I have many, many vivid memories of my childhood – perhaps even an absurd number of vivid memories. And among the most vivid was the day Johnny LaChappelle showed the neighborhood kids a cow’s eyeball that he had somehow gotten his hands on. It was floating in some type of clear liquid, in a screw-topped jar. And it was fascinating.
I can’t recall precisely where he’d gotten it, but I think it was something about a visit to a slaughterhouse he’d made with his father. (Maybe it was some sort of male bonding thing. Johnny was the youngest of five kids, and the other four were girls – two of them (“the twins”) were our sometime babysitters.)
Frankly, a floating eyeball wouldn’t have been considered all that creepy and weird to kids who were raised on the gory iconography of Catholicism. Just about the time we were seeing the eyeball, we’d seen the mummified arm of St. Francis Xavier, which toured the world in a glass case, and which all the little angels at Our Lady of the Angels had to kiss. Mummified arm under glass! Yum! Lip smacking good!
So none of the kids in the ‘hood would have been particularly grossed out by a cow eyeball. Maybe if Johnny had unbottled it and hurled it. But he was way too nice a kid.
Anyway, I’m guessing that, in the 1950’s, there was at least one slaughterhouse in Worcester, Massachusetts. As far as I can tell – thank you, Google – there are now none, the nearest one being in Athol, way out there in remote Worcester County.
And it’s not just Worcester that no longer has places where they can, say, get a cow eyeball for their kid.
In 1967 there were 9,627 livestock (cattle, cal, hog and sheep) slaughtering establishments in the U.S. That same year, Congress passed the Wholesome Meat Act, requiring producers to use a USDA-inspected facility if they sell meat across state lines. A mass consolidation of the meat industry followed. Today, commodity meat is dominated by large companies. Just four companies sell about 85% of America's beef and the pork and chicken markets are similarly controlled by huge corporations. By 2016, there were only about 1,100 federally inspected meat and poultry slaughterhouses in the country….Of those approximately 1,100 facilities, 215 large slaughter establishments (defined as 500 or more employees) produce about 75 percent to 90 percent of the country's volume.(Emphasis mine. Source: Bloomberg)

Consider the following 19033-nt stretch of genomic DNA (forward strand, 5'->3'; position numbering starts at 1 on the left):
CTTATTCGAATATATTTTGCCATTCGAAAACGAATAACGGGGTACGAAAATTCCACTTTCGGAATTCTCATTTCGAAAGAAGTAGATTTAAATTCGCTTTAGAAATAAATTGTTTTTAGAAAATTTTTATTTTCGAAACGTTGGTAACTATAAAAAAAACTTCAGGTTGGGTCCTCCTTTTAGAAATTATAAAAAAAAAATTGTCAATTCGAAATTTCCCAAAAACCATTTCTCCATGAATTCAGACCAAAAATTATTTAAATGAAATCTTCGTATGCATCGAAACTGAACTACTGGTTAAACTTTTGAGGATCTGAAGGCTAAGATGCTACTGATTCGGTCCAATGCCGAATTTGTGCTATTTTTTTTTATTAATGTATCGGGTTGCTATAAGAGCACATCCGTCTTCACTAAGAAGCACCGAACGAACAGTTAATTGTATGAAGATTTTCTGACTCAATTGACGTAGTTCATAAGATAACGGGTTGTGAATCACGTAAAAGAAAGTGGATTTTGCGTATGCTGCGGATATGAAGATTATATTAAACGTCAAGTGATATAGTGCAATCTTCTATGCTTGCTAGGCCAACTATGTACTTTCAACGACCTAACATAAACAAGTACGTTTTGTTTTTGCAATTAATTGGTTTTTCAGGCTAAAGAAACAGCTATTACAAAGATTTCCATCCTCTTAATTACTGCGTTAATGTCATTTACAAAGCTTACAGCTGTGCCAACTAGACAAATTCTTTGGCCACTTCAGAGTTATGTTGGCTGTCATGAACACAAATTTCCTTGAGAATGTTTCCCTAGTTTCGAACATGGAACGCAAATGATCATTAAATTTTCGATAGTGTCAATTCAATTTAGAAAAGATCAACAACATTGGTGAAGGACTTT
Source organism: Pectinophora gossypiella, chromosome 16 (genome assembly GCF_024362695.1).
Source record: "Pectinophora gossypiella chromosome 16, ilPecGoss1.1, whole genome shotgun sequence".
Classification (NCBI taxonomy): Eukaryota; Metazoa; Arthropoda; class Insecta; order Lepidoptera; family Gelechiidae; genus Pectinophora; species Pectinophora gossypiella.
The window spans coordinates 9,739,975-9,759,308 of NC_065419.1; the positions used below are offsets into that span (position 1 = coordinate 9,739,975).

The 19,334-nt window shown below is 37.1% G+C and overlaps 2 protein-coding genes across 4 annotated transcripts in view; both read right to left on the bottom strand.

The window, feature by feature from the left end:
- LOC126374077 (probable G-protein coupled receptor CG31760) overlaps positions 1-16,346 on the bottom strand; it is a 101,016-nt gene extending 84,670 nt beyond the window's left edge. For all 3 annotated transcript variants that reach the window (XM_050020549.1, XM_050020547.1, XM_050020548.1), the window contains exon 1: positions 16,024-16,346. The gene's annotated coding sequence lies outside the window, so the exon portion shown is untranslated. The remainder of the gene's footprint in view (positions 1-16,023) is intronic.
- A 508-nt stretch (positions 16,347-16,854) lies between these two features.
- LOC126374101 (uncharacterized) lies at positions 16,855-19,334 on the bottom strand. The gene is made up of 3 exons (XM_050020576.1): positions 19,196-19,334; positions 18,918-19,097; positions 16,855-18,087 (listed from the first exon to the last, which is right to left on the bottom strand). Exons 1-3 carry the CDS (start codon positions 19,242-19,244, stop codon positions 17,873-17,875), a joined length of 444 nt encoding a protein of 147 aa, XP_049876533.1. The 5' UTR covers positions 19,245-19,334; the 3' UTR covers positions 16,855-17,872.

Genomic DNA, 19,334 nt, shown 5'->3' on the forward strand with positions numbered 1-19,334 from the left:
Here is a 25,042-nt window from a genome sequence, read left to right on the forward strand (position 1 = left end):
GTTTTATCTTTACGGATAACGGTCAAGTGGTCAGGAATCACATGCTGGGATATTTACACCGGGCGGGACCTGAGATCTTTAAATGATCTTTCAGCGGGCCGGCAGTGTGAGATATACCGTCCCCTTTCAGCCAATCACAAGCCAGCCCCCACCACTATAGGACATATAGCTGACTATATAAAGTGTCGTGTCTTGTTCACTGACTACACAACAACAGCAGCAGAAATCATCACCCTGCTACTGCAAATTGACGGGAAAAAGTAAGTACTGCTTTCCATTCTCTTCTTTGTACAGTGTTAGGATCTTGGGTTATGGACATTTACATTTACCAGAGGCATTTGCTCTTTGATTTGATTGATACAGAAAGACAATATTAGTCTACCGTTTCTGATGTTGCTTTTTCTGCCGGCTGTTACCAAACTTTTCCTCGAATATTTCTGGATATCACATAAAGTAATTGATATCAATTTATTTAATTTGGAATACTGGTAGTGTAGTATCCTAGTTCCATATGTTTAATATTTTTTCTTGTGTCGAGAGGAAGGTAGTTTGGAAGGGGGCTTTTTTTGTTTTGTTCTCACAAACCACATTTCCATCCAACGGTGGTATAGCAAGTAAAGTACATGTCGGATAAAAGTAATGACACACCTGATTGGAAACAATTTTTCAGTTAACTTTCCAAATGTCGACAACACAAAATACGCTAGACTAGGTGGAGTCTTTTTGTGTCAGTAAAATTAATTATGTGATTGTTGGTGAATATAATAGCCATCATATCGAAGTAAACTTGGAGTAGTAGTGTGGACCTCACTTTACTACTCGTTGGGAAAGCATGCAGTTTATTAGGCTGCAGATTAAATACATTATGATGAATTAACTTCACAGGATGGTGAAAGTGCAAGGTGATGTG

From what I’ve read about meat processing plants, that Wholesome Meat Act has a lot of wiggle room in it. Not to mention that they’re dangerous and unwholesome places for humans to work. Conditions may not be quite as terrible as they were when Upton Sinclair exposed those conditions in The Jungle. But the Wholesome Meat Act did its number on slaughterhouses. Other than any reservations you have (and if you think about it, you’ll have plenty) about the food industrial complex, I don’t imagine there are too many tears being shed about the decline in the number of slaughterhouses.
But on the high-end of the meat biz, the restaurants that do the farm-to-table thing, there aren’t enough slaughterhouses to bonk the noggins of all those grass-fed beef, or wring the necks of all those free range chickens.
The whole thing is turning into something of a foodie crisis.
Imagine the folks at New York’s Blue Hill at Stone Barns, which raises its own meat for their restaurant.
How foodily serious are they about meat?
At one point during a recent meal, a diner's candle was extinguished and poured over plates as a sauce, because—surprise: The candle was made of beef tallow.
Needless to say, folks like this want to take some care when it comes to how their meat gets from farm to table.
Despite ever-increasing customer demand for noncommodity meat, there aren't enough slaughterhouses to keep up. It's a major hitch in the supply chain—keeping supplies down, prices up, and making the already grueling job of farming even harder.
Stone Barns considers itself fortunate in that they only have to drive an hour and 15 minutes to get to a slaughterhouse. Many other places have to drive up to four hours one-way to get their farm animals “processed.”
The smaller local slaughterhouse complain that they’re over-regulated, and have to deal with the same level and kind of regs that are more appropriate to the large factory-style slaughterhouse. So they’d like the USDA to back off. I suspect they have a point, and that – especially the ones that work with the beef-tallow-candle style foodies – the smaller outfits already take greater care with their slaughtering.
Perhaps when the current administration is finished brining back coal mining, they can bring back the slaughterhouse.
Think of all the swell jobs!
Think of all the kids they can make happy with eyeballs under glass…